I told him to view the flyers themselves as educational materials. Almost as if giving a flyer to someone is its own event. It puts the idea in the person’s mind of having a neighborhood gathering. Maybe they won’t come to our gathering, and they’ll most likely move away within a year or two from this highly transient university community. But someday, maybe years from now, something might joggle their minds — they won’t even remember what — and they will say, “Hey, how about having a neighborhood get-together”?

In fact, when we sent those flyers around, I had warned everybody, “This probably won’t get much of a response. Don’t worry about it. The flyer plants seeds.”

So, imagine my surprise when this time, at least 35 people showed up, with about 2/3 from the neighborhood itself. I was especially surprised to see two older people whom I’ve not met before, and a number of IU students new to me from streets in the hood that are not so nearby.

We spent less energy than two years ago, and we got more return. How’s that for evolution? Clearly, the seeds of community are sprouting.

I especially like this little photo series. First, neighbor Kathy walks up.


Then, her husband Al.

Then, their neighbor Abby from across the street joins them — Abby remembers Kathy and Al from when she was a little girl.

Now Abby’s back in the hood, and she and her partner Mary are making a beautiful little flower garden on the corner of their property that is also graced by a gorgeous, giant rock pulled up from underground and placed there by Vectren workers during street repairs.

Mary is one of the GANG garden regulars, and brings not only her labor, but her skill and certification  as an organic gardener. Here she is, with two of “the cutters” (no, not of the movie “Breaking Away,” but of the pizzas, which, in lieu of the cob oven, were coming out of the oven in my house next door), my niece Megan’s boyfriend Brian and my son Colin.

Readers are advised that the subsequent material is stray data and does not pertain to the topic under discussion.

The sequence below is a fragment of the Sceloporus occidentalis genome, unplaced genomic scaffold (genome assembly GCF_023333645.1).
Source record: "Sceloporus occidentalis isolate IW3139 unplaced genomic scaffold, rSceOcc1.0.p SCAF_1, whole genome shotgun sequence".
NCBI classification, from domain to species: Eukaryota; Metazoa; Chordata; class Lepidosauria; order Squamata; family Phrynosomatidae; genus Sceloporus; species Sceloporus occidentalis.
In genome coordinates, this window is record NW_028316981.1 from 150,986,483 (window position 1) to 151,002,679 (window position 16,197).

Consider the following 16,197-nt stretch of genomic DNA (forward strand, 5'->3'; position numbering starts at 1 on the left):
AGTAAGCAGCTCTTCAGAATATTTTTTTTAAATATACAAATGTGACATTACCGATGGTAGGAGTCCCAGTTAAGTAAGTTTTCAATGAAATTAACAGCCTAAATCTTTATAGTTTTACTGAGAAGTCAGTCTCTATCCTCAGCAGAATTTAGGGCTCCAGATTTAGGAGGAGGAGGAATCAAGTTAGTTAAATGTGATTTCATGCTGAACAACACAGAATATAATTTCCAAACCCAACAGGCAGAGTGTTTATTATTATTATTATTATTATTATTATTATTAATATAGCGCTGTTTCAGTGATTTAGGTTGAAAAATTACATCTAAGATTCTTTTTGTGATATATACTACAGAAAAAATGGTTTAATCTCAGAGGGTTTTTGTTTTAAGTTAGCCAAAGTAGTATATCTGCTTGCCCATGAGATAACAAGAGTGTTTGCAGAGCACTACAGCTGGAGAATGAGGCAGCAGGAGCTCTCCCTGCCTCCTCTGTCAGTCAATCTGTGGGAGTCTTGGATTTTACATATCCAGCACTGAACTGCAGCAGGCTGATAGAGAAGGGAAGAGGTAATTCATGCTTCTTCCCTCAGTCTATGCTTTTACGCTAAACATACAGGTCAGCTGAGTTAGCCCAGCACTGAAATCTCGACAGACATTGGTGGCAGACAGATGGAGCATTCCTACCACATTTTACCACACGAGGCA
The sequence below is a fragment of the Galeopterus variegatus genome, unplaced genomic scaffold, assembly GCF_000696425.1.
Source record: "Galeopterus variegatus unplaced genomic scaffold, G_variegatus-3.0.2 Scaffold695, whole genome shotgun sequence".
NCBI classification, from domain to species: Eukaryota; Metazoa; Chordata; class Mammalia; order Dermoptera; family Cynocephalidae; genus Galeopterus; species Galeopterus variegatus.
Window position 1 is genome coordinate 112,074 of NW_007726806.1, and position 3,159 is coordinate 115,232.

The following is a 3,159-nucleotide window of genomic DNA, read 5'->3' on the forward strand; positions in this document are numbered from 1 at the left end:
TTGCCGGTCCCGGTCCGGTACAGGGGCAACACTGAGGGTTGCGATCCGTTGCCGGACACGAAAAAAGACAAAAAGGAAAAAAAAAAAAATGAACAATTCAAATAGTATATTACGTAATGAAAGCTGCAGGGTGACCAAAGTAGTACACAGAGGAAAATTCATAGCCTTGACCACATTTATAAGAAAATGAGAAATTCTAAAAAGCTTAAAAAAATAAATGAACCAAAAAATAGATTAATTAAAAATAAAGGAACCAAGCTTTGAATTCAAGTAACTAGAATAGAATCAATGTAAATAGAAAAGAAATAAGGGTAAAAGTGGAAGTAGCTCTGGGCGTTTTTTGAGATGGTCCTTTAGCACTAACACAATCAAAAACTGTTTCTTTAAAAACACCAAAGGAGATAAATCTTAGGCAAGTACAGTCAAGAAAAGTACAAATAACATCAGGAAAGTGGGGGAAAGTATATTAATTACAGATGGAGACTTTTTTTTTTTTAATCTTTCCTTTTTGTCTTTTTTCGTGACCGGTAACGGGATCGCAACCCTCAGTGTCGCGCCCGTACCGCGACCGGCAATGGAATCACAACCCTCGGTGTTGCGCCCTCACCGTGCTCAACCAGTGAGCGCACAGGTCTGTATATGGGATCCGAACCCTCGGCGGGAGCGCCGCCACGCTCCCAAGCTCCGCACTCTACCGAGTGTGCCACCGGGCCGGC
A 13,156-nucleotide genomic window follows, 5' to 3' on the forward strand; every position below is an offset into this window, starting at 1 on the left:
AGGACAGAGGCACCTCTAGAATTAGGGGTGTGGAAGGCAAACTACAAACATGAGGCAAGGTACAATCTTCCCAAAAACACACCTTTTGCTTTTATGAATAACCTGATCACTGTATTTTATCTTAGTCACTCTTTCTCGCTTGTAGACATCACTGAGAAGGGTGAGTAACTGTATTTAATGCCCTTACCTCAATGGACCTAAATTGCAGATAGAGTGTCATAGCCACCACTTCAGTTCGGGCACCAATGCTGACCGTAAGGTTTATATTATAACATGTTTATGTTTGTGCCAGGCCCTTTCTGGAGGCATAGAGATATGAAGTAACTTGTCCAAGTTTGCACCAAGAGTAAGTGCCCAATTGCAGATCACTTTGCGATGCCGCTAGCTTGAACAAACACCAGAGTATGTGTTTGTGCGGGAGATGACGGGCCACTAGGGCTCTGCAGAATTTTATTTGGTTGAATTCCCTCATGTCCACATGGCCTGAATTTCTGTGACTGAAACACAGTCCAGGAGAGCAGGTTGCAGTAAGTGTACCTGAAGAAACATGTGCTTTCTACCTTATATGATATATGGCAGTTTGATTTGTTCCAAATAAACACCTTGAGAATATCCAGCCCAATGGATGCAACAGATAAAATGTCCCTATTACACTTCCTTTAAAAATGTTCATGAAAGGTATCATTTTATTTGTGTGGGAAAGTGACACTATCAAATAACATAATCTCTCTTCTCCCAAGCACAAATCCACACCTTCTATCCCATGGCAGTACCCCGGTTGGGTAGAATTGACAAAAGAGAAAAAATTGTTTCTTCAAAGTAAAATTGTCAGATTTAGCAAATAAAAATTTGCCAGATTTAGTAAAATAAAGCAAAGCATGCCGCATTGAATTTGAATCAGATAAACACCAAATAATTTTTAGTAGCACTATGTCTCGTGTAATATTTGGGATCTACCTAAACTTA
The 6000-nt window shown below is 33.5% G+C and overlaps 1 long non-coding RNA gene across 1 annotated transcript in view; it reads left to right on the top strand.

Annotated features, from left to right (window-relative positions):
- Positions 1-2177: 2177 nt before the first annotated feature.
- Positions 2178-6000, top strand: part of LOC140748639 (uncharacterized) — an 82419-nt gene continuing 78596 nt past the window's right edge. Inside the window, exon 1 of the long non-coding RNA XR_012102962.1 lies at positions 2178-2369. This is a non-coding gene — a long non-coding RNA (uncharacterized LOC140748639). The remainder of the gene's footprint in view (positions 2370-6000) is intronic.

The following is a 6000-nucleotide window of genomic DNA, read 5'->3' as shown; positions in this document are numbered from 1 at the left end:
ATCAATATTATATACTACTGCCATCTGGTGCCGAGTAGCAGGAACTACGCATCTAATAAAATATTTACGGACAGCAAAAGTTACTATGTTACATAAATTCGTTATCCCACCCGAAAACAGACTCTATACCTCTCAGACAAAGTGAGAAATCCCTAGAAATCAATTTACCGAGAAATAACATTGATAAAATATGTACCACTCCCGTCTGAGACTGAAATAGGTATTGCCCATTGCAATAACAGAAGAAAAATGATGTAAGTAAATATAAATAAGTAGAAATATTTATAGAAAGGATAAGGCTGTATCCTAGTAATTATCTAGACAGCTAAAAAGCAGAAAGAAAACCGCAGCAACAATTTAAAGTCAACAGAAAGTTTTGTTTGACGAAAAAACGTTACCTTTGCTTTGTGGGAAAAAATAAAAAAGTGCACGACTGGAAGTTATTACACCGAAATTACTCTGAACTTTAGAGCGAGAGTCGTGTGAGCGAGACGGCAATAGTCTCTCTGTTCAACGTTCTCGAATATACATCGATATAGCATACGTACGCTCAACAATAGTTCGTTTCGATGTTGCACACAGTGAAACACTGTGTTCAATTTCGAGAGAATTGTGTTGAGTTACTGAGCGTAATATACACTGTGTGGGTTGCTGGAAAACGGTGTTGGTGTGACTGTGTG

Brian, my son Colin, with Mary

BTW: the young man below, whose name escapes me, but he is a single dad neighbor and a Tom Cruise lookalike! —

had no idea that twenty minutes later he would be sent back home to fetch his pizza cutter (the thingamajig that rolls).

Two days before the party, a neighbor whom I have not seen or heard from for at least a year, walked up onto my porch, where I was eating dinner, and asked me how she could help. I was both surprised and thrilled.

Valerie is one of my favorite people, ever since I asked her, when I found out that she lives with a husband and seven children in a house not much bigger than mine, how she does it, and she answered, simply, “We like each other”!

I did have something for her to do. I had promised to provide all the pizza dough, and the tomato sauce and the cheese, suggesting others bring pizza toppings as their contribution to the meal. Of course, I could always buy the dough, but my instinct was to make the pizza dough from scratch! However I had never done it.

Wouldn’t you know! Valerie used to make all her pizza dough from scratch. She would help me. I would get the flour and oil and sugar and salt and yeast, and she would come over Friday at 2 p.m., and stay for two hours. We would make it together then.